The process works as follows: a boulder sitting on the surface at mid-latitudes casts a shadow in winter. The continually shadowed area behind the boulder is very cold, so cold that water ice accumulates in winter.
When the Sun rises again in spring, the ice suddenly heats up. In detailed model calculations, the temperature rises from -128 degrees Celsius in the morning to -10 degrees Celsius at noon, a huge change over a quarter of a day. Over such a short time, not all of the frost is lost to the atmosphere.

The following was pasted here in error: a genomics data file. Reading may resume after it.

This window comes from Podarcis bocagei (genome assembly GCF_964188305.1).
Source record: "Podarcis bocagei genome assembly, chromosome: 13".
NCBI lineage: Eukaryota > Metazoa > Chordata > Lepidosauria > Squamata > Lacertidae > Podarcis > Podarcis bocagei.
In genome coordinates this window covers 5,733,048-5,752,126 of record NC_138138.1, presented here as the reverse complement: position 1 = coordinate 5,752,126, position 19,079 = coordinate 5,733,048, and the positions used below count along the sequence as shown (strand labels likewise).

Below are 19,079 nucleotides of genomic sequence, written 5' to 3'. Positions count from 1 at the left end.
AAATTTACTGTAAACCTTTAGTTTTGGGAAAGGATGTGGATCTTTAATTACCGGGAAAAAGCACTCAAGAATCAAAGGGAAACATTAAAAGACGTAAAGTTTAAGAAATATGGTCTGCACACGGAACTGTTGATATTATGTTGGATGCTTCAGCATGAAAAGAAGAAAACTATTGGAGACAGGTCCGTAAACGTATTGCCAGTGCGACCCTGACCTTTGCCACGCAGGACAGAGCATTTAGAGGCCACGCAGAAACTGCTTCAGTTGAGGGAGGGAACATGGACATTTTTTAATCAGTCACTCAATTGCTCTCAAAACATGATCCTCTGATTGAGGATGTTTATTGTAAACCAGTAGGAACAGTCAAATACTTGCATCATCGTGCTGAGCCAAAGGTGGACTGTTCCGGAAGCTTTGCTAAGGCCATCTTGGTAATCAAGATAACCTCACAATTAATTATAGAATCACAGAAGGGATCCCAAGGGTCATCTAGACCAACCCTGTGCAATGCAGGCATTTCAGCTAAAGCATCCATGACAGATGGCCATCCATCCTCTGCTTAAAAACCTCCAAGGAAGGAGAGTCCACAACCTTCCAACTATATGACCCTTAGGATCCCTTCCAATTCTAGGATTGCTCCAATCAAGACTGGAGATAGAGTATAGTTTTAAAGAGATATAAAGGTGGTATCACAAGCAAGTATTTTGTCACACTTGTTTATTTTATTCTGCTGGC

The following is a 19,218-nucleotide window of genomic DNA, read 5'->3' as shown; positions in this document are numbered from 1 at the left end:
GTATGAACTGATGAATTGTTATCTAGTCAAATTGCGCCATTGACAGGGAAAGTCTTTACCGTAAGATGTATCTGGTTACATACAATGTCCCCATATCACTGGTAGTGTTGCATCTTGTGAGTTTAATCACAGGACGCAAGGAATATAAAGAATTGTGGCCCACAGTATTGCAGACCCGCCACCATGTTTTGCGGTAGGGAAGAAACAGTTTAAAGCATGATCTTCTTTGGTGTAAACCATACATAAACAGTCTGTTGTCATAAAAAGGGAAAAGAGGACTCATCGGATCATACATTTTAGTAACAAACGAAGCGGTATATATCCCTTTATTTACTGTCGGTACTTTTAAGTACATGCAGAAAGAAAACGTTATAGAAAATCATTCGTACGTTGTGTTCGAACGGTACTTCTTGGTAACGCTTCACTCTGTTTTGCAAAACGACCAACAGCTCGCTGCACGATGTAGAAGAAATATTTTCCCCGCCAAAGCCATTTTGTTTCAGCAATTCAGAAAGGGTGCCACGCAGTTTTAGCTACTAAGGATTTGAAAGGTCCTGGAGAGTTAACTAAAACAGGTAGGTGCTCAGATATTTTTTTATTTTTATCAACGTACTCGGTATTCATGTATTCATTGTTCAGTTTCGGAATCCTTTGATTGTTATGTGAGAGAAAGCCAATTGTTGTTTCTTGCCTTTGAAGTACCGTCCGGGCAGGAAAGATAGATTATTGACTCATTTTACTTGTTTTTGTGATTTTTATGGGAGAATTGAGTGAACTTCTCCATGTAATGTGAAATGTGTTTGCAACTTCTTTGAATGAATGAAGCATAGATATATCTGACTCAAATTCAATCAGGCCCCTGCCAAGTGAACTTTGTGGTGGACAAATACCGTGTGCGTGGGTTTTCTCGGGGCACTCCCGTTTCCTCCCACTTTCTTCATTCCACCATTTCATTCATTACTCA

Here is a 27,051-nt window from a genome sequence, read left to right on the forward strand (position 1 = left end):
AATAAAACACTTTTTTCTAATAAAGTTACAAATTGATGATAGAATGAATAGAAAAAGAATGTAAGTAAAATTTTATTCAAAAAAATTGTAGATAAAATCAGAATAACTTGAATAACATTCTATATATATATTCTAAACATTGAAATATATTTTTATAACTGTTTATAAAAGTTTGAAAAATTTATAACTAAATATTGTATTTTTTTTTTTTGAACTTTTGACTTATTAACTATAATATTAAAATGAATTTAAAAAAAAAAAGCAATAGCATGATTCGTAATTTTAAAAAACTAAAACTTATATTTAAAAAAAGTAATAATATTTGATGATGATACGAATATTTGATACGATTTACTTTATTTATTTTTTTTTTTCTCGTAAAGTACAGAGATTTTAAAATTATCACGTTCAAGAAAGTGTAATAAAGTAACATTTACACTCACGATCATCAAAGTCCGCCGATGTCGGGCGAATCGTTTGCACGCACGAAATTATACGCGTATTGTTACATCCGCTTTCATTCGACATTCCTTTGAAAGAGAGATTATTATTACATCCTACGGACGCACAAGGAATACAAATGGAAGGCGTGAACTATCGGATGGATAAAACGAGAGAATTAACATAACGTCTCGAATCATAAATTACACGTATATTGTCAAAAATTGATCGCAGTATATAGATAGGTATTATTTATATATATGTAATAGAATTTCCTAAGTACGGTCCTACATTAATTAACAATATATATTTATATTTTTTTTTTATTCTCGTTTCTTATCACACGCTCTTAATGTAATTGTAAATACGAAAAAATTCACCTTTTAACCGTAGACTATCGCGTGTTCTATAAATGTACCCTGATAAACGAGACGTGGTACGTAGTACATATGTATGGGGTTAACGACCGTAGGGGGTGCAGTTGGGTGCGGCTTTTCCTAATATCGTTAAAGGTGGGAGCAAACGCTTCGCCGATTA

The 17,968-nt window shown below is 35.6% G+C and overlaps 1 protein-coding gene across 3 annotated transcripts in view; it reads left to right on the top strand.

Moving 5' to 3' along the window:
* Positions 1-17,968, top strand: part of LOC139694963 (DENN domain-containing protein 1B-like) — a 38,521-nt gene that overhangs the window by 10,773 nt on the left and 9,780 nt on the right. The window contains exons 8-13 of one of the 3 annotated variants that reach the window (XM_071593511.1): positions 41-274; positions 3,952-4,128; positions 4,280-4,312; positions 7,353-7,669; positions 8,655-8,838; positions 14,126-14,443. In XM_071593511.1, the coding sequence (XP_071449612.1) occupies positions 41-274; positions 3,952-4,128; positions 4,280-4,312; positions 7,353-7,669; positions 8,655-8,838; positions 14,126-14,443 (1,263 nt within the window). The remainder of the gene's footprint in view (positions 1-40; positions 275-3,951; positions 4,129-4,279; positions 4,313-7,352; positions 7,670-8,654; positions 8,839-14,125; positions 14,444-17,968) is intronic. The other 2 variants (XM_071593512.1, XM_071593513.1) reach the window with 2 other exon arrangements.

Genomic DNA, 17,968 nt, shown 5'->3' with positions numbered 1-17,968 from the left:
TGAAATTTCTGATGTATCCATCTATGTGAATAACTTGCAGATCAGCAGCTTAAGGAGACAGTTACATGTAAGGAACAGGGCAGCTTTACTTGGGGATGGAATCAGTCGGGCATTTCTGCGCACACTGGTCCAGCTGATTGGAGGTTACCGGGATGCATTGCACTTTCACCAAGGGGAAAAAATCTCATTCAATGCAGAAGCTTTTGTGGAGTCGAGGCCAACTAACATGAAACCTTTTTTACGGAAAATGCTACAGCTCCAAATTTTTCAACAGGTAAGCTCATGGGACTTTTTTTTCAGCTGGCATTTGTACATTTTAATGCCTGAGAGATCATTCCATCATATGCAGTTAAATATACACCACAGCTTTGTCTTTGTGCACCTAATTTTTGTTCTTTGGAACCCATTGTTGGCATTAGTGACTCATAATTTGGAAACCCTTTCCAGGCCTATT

Salt depresses the melting point of H2O, so on salt-rich ground, water ice will melt at -10 degrees Celsius. Brines, or salty water, will form until all of the ice has either turned to liquid or vapor. Next Mars year, the same process repeats.
The shadowed areas behind the boulders are so cold in winter that not only water frost but also carbon dioxide ice builds up. For Mars, the first day without carbon dioxide ice in spring is called the "crocus date." Melting occurs on or immediately after the crocus date, and therefore the term "crocus melting".